As many of you probably know, Sew Mama Sew used to be an online fabric shop as well as a blog. About a year and a half ago we liquidated our inventory and began to focus exclusively on growing the blog. I was motivated to close the fabric store for many reasons, but I won’t lie–if I had been earning a good living with money left to invest in growth, I would have stayed open forever. I’m not going to blame anyone but myself for my mistakes and my decisions. I don’t have a background in business and there are many shop owners who are far more skilled at marketing than I ever was. I will, however, say that it used to be easier when I was one of only a handful of online shops (#duh).  Even though there is great demand for sewing supplies ($3.76 billion annually in the quilting industry alone according to some research) there is incredible competition for those dollars. In addition to excellent brick & mortar stores and well-run, unique online shops, there are many non-traditional sellers jumping into the market all the time. Unfortunately, many of these sellers are diverting business from the shops with solid business models, making it very difficult to compete and maintain healthy profit margins. Some of these non-traditional models of selling fabric are:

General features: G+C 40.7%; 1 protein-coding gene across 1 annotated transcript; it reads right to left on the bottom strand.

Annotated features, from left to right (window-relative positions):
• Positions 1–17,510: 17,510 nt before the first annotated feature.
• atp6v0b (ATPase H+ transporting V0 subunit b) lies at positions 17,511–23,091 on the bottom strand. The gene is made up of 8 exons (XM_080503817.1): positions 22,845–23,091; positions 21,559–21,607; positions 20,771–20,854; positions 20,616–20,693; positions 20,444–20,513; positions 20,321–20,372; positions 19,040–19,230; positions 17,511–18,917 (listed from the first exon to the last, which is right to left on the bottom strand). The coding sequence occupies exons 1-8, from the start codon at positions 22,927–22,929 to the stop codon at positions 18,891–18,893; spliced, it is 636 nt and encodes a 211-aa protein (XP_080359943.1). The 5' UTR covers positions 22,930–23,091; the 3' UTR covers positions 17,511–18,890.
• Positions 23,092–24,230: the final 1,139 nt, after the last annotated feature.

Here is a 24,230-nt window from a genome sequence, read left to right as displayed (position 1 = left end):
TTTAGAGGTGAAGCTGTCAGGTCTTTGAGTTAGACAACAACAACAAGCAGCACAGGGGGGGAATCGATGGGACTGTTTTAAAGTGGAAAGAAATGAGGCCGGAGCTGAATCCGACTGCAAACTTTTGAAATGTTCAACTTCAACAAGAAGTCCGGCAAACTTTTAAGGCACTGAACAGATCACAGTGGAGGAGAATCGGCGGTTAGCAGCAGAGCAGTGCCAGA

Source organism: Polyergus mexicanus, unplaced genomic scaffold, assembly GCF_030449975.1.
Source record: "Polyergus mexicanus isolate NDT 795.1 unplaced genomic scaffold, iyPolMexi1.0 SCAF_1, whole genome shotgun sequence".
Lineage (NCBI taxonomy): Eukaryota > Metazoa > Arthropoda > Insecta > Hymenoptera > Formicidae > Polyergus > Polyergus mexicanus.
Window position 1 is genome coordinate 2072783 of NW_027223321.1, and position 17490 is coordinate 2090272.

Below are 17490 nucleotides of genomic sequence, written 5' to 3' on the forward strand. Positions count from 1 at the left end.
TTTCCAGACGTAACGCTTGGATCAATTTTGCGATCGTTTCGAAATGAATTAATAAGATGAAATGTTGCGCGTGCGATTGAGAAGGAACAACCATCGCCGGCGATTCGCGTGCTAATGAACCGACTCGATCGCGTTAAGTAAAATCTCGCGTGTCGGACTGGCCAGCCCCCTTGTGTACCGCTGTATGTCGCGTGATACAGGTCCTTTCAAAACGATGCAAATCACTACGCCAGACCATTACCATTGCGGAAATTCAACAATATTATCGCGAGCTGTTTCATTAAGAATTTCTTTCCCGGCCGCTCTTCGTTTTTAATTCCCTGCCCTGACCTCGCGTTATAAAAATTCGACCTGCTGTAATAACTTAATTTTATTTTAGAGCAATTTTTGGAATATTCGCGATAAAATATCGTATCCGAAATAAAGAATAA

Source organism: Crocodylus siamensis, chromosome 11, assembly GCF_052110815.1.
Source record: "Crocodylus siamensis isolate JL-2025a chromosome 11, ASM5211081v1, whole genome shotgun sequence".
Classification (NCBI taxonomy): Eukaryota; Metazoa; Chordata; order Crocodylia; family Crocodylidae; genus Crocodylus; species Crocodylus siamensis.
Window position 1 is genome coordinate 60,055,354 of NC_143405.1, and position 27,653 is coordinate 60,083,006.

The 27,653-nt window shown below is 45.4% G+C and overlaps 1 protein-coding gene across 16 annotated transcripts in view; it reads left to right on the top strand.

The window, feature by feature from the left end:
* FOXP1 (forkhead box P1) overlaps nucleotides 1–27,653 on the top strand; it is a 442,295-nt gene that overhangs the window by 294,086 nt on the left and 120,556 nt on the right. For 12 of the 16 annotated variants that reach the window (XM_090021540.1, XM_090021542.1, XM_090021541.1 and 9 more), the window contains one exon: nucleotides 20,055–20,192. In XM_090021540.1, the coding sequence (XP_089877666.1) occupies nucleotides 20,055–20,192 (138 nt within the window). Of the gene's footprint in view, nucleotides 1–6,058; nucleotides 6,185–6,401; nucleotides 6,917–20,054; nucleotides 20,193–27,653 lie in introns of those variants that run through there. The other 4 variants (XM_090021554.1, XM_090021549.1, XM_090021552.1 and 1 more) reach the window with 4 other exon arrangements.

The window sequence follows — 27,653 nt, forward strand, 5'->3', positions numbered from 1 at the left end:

• fabric co-ops: A group of people get together to buy fabric by the bolt at a wholesale price, then split the bolt. Usually one person is the administrator and is responsible for ordering, cutting, and shipping, so they take a fee from the other members.
  • shops with prices that are significantly below MSRP*: The platform isn’t as important as the pricing strategy. (edited for clarification)
  • Facebook groups: See this post by Abby Glassenberg. In it she takes a look at two models for Facebook fabric selling groups. One is printing knit fabric based on demand (a unique business model), but the other is simply undercutting prices on quilt-weight cotton.